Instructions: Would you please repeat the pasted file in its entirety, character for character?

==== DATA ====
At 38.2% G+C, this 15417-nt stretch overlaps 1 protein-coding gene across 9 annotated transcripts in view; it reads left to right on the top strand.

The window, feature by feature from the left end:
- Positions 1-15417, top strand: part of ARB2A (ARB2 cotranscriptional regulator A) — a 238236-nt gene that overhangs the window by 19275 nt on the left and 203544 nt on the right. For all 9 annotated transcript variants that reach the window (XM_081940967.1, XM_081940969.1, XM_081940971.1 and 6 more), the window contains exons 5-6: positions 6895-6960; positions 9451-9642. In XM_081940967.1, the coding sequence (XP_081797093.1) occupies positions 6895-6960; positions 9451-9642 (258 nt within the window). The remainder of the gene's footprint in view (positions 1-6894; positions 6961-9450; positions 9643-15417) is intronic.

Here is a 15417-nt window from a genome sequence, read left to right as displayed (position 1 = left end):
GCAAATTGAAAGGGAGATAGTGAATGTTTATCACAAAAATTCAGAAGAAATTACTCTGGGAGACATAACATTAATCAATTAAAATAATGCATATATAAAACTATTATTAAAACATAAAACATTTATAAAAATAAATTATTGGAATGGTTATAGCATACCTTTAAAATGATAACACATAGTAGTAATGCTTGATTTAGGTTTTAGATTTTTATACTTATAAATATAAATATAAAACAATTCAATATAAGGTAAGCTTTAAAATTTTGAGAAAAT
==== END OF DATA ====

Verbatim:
At 38.2% G+C, this 15417-nt stretch overlaps 1 protein-coding gene across 9 annotated transcripts in view; it reads left to right on the top strand.

The window, feature by feature from the left end:
- Positions 1-15417, top strand: part of ARB2A (ARB2 cotranscriptional regulator A) — a 238236-nt gene that overhangs the window by 19275 nt on the left and 203544 nt on the right. For all 9 annotated transcript variants that reach the window (XM_081940967.1, XM_081940969.1, XM_081940971.1 and 6 more), the window contains exons 5-6: positions 6895-6960; positions 9451-9642. In XM_081940967.1, the coding sequence (XP_081797093.1) occupies positions 6895-6960; positions 9451-9642 (258 nt within the window). The remainder of the gene's footprint in view (positions 1-6894; positions 6961-9450; positions 9643-15417) is intronic.

Here is a 15417-nt window from a genome sequence, read left to right as displayed (position 1 = left end):
GCAAATTGAAAGGGAGATAGTGAATGTTTATCACAAAAATTCAGAAGAAATTACTCTGGGAGACATAACATTAATCAATTAAAATAATGCATATATAAAACTATTATTAAAACATAAAACATTTATAAAAATAAATTATTGGAATGGTTATAGCATACCTTTAAAATGATAACACATAGTAGTAATGCTTGATTTAGGTTTTAGATTTTTATACTTATAAATATAAATATAAAACAATTCAATATAAGGTAAGCTTTAAAATTTTGAGAAAAT